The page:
California Agriculture
California Agriculture
California Agriculture
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California Agriculture

Archive

July-August 1984
Volume 38, Number 7

Peer-reviewed research and review articles

Economic implications of drip irrigation
by Margriet Caswell, David Zilberman, George E. Goldman
| Full text HTML  | PDF  
The profit potential is greatest on lower quality land
Agricultural land use policy: Implications for state and local government
by Philip Gardner, William W. Wood
| Full text HTML  | PDF  
Protecting productive farmland depends on state government policies; local governments can protect amenity value
Apple maggot: A threat to California's apple industry
by Johannes L. Joos, William W. Allen, Robert A. Van Steenwyk
| Full text HTML  | PDF  
Containment appears feasible, but chances for eradication are uncertain
The cause and control of prune brownline disease
by Jeff W. Hoy, John S. M. Mircetich, Richard S. Bethell, James E. DeTar, David M. Holmberg
| Full text HTML  | PDF  
Not available – first paragraph follows: Prune brownline, a recently-recognized disease of prune trees, is widespread in northern California, causing considerable losses in Solano, Yolo, and El Dorado counties. The disease has also been found in Sutter, Tehama, Yuba, and Placer County orchards, but the extent of its occurrence in other California prune-growing areas has not been determined.
Not available – first paragraph follows: Prune brownline, a recently-recognized disease of prune trees, is widespread in northern California, causing considerable losses in Solano, Yolo, and El Dorado counties. The disease has also been found in Sutter, Tehama, Yuba, and Placer County orchards, but the extent of its occurrence in other California prune-growing areas has not been determined.
Responses of pomegranates to ethylene treatment and storage temperature
by Adel A. Kader, Alexander Chordas, Salaheddin Elyatem
| Full text HTML  | PDF  
Fully ripe fruit can be safely stored for long periods if not over-chilled
Deep cultivation and gypsum as potential solutions to slow water penetration
by Michael J. Singer, John R. Munn, William E. Wildman
| Full text HTML  | PDF  
Not available – first paragraph follows: Over 2.5 million acres of California farmland have some form of water penetration problem during the irrigation season, according to a recent survey by Cooperative Extension farm advisors. In some cases, simply increasing the length or frequency of irrigation may alleviate the problem and provide sufficient water to the crop. In other cases, the problem is more serious: crop yields are reduced and health and vigor of trees and vines are adversely affected, even with careful water management.
Not available – first paragraph follows: Over 2.5 million acres of California farmland have some form of water penetration problem during the irrigation season, according to a recent survey by Cooperative Extension farm advisors. In some cases, simply increasing the length or frequency of irrigation may alleviate the problem and provide sufficient water to the crop. In other cases, the problem is more serious: crop yields are reduced and health and vigor of trees and vines are adversely affected, even with careful water management.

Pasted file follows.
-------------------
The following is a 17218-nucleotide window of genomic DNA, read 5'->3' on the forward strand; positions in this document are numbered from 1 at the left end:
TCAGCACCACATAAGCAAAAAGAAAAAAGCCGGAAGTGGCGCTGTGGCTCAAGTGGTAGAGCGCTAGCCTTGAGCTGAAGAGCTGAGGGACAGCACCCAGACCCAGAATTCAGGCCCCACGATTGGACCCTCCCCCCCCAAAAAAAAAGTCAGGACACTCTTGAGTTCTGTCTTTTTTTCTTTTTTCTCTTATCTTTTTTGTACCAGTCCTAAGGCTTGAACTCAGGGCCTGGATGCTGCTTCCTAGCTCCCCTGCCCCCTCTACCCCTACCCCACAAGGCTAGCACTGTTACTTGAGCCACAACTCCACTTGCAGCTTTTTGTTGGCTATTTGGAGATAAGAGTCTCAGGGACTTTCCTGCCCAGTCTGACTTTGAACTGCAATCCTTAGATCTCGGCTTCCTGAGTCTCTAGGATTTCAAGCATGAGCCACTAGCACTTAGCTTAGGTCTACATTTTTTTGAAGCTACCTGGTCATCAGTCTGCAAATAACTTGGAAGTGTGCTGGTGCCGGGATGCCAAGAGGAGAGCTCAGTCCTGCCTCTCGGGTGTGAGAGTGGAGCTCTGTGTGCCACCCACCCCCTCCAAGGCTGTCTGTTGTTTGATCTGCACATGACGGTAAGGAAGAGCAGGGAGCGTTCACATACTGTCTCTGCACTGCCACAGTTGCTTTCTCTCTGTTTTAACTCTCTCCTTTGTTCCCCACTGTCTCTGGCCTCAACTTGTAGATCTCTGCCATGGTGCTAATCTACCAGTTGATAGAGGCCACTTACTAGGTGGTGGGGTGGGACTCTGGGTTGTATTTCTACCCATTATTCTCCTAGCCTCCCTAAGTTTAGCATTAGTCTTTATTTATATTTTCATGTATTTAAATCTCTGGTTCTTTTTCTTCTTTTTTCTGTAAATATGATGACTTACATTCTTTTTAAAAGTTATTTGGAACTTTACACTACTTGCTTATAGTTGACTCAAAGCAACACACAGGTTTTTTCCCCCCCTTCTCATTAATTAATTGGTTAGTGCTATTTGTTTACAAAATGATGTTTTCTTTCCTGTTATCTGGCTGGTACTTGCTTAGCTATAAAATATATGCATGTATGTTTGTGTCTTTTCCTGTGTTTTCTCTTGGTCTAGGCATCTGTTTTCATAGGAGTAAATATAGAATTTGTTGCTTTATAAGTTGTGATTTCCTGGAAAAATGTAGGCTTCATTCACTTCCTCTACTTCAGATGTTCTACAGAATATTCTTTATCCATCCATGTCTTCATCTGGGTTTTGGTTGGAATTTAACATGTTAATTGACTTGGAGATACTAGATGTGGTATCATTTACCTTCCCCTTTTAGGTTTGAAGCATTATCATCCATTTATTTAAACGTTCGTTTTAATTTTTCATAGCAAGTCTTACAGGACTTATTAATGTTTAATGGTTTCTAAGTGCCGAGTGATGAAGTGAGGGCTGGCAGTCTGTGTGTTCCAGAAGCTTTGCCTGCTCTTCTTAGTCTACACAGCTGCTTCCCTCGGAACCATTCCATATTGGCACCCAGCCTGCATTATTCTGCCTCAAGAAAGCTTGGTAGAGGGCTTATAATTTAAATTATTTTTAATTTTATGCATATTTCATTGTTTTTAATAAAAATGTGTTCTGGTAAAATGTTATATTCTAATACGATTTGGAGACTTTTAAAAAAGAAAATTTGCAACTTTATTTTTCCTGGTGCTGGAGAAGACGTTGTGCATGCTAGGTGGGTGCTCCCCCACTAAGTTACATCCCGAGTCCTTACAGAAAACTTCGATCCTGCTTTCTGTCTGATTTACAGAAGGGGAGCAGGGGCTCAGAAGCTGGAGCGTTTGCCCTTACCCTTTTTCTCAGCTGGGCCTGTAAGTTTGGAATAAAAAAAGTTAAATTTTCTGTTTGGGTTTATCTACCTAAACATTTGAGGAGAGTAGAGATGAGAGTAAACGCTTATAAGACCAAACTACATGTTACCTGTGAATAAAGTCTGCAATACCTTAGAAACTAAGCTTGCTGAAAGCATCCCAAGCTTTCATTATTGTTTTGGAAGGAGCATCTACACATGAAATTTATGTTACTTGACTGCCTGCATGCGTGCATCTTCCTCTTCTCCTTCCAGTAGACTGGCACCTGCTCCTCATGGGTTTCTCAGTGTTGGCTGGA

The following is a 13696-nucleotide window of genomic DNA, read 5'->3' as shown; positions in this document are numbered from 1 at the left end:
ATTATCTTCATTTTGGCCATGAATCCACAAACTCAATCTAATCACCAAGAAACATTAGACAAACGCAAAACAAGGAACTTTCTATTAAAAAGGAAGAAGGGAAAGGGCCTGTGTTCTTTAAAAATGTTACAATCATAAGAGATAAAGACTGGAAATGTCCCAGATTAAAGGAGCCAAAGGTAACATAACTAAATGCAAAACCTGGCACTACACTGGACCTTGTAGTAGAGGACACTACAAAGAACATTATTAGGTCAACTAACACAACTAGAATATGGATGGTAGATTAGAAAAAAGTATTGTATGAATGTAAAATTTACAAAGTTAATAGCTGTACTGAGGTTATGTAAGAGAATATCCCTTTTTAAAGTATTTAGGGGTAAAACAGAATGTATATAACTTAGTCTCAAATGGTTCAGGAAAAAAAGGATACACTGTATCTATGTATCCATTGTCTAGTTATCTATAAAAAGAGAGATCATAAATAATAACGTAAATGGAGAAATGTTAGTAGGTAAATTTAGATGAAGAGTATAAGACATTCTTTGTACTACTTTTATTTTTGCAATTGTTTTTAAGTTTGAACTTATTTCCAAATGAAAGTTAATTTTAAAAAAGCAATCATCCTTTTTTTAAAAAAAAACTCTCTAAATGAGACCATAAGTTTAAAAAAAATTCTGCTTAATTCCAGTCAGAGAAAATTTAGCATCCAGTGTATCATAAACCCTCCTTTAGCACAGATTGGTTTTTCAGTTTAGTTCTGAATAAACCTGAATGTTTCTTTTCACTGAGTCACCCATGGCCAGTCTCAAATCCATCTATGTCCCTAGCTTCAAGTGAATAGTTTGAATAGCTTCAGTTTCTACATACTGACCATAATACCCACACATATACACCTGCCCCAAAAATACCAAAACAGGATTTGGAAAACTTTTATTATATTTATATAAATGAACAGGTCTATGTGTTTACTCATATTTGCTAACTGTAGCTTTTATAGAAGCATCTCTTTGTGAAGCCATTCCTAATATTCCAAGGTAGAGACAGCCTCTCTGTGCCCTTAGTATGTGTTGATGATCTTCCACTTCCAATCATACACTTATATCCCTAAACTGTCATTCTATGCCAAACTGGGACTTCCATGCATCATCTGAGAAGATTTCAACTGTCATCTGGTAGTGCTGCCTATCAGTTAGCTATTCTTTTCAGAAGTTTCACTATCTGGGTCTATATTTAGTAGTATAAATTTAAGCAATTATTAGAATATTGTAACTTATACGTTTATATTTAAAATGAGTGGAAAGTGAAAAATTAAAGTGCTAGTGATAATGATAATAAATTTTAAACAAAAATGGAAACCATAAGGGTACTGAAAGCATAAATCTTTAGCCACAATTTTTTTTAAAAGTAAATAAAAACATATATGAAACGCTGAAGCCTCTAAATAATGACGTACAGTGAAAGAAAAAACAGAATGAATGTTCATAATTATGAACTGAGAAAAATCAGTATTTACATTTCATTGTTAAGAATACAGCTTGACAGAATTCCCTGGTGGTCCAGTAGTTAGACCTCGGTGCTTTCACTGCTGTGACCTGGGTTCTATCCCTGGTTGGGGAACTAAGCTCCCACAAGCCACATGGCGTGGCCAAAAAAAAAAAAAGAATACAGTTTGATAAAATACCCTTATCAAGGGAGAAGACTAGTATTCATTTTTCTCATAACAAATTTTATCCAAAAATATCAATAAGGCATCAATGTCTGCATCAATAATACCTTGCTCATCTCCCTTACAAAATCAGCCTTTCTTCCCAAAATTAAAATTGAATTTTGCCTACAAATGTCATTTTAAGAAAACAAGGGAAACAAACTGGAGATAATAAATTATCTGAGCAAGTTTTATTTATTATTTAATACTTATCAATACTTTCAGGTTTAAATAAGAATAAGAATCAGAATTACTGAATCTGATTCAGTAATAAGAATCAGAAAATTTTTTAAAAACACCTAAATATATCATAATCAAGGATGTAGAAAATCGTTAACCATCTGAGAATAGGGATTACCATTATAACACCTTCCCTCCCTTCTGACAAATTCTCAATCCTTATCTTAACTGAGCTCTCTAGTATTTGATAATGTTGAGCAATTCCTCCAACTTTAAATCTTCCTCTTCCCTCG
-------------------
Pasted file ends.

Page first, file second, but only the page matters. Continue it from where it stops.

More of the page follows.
Managing spider mites in almonds with pesticide-resistant predators
by Marjorie A. Hoy, William W. Barnett, Lonnie C. Hendricks, Darryl Castro, Daniel Cahn, Walter J. Bentley
| Full text HTML  | PDF  
Not available – first paragraph follows: During the past three years, we have investigated the use of pesticide-resistant strains of spider mite predator released into almond orchards as components of an integrated management program. This predatory mite, Metaseiulus occidentalis (Nesbitt) provides effective biological control of the Pacific and two-spotted spider mites, Tetranychus pacificus McGregor and T. urticae Koch, respectively, as well as the European red mite, Panonychus ulmi (Koch).
Not available – first paragraph follows: During the past three years, we have investigated the use of pesticide-resistant strains of spider mite predator released into almond orchards as components of an integrated management program. This predatory mite, Metaseiulus occidentalis (Nesbitt) provides effective biological control of the Pacific and two-spotted spider mites, Tetranychus pacificus McGregor and T. urticae Koch, respectively, as well as the European red mite, Panonychus ulmi (Koch).
Purple spot and Stemphylium leaf spot of asparagus
by Peter G. Falloon, Linda M. Falloon, Raymond G. Grogan
| Full text HTML  | PDF  
Not available – first paragraph follows: For several years, California asparagus growers have noticed purple spots that develop near the base of the spears before harvest. The condition is worse following cool, wet weather and was more severe during 1982 and 1983 than in previous years, resulting in higher rejection rates during cutting and packing.
Not available – first paragraph follows: For several years, California asparagus growers have noticed purple spots that develop near the base of the spears before harvest. The condition is worse following cool, wet weather and was more severe during 1982 and 1983 than in previous years, resulting in higher rejection rates during cutting and packing.
Combining gossyplure and insecticides in pink bollworm control
by C. A. Beasley, T. J. Henneberry
| Full text HTML  | PDF  
Benefits have to be weighed against possible adverse effects on beneficial predators

News and Opinion

International trade research
by Lowell N. Lewis
Full text HTML  | PDF